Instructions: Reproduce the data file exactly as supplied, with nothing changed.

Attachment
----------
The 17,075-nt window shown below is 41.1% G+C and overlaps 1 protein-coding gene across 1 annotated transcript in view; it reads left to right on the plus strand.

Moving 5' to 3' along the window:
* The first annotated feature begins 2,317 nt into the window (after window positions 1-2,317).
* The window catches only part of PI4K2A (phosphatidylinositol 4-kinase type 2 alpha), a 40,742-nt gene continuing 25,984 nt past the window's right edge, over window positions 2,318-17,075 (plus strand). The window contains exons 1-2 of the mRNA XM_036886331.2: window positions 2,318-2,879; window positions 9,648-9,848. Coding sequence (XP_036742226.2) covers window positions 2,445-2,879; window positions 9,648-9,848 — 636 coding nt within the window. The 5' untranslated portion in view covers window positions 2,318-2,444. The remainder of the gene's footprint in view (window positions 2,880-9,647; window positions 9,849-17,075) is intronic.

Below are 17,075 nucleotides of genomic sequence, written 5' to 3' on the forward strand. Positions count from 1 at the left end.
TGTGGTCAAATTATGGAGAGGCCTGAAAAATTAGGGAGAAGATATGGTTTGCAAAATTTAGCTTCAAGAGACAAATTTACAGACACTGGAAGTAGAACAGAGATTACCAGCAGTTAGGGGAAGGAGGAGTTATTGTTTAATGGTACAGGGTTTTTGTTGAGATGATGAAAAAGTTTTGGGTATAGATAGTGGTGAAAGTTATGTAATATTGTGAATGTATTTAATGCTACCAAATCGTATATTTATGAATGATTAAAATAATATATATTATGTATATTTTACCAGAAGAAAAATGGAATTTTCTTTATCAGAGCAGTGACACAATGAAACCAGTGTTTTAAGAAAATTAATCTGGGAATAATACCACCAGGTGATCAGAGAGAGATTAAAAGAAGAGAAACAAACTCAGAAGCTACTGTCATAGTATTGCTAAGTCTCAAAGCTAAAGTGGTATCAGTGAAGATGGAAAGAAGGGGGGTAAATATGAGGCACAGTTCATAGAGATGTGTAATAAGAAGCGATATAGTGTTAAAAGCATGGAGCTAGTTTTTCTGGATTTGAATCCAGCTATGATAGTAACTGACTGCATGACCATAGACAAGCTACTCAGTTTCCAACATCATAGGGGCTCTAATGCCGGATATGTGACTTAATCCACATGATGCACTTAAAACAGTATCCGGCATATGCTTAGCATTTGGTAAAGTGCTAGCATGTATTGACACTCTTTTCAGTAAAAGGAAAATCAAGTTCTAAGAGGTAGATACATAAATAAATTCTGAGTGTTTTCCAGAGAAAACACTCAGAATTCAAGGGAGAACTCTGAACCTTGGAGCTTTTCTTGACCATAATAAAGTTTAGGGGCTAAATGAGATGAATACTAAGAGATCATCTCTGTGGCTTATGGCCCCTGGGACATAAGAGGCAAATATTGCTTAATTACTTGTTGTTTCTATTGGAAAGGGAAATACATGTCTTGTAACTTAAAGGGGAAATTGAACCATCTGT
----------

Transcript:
The 17,075-nt window shown below is 41.1% G+C and overlaps 1 protein-coding gene across 1 annotated transcript in view; it reads left to right on the plus strand.

Moving 5' to 3' along the window:
* The first annotated feature begins 2,317 nt into the window (after window positions 1-2,317).
* The window catches only part of PI4K2A (phosphatidylinositol 4-kinase type 2 alpha), a 40,742-nt gene continuing 25,984 nt past the window's right edge, over window positions 2,318-17,075 (plus strand). The window contains exons 1-2 of the mRNA XM_036886331.2: window positions 2,318-2,879; window positions 9,648-9,848. Coding sequence (XP_036742226.2) covers window positions 2,445-2,879; window positions 9,648-9,848 — 636 coding nt within the window. The 5' untranslated portion in view covers window positions 2,318-2,444. The remainder of the gene's footprint in view (window positions 2,880-9,647; window positions 9,849-17,075) is intronic.

Below are 17,075 nucleotides of genomic sequence, written 5' to 3' on the forward strand. Positions count from 1 at the left end.
TGTGGTCAAATTATGGAGAGGCCTGAAAAATTAGGGAGAAGATATGGTTTGCAAAATTTAGCTTCAAGAGACAAATTTACAGACACTGGAAGTAGAACAGAGATTACCAGCAGTTAGGGGAAGGAGGAGTTATTGTTTAATGGTACAGGGTTTTTGTTGAGATGATGAAAAAGTTTTGGGTATAGATAGTGGTGAAAGTTATGTAATATTGTGAATGTATTTAATGCTACCAAATCGTATATTTATGAATGATTAAAATAATATATATTATGTATATTTTACCAGAAGAAAAATGGAATTTTCTTTATCAGAGCAGTGACACAATGAAACCAGTGTTTTAAGAAAATTAATCTGGGAATAATACCACCAGGTGATCAGAGAGAGATTAAAAGAAGAGAAACAAACTCAGAAGCTACTGTCATAGTATTGCTAAGTCTCAAAGCTAAAGTGGTATCAGTGAAGATGGAAAGAAGGGGGGTAAATATGAGGCACAGTTCATAGAGATGTGTAATAAGAAGCGATATAGTGTTAAAAGCATGGAGCTAGTTTTTCTGGATTTGAATCCAGCTATGATAGTAACTGACTGCATGACCATAGACAAGCTACTCAGTTTCCAACATCATAGGGGCTCTAATGCCGGATATGTGACTTAATCCACATGATGCACTTAAAACAGTATCCGGCATATGCTTAGCATTTGGTAAAGTGCTAGCATGTATTGACACTCTTTTCAGTAAAAGGAAAATCAAGTTCTAAGAGGTAGATACATAAATAAATTCTGAGTGTTTTCCAGAGAAAACACTCAGAATTCAAGGGAGAACTCTGAACCTTGGAGCTTTTCTTGACCATAATAAAGTTTAGGGGCTAAATGAGATGAATACTAAGAGATCATCTCTGTGGCTTATGGCCCCTGGGACATAAGAGGCAAATATTGCTTAATTACTTGTTGTTTCTATTGGAAAGGGAAATACATGTCTTGTAACTTAAAGGGGAAATTGAACCATCTGT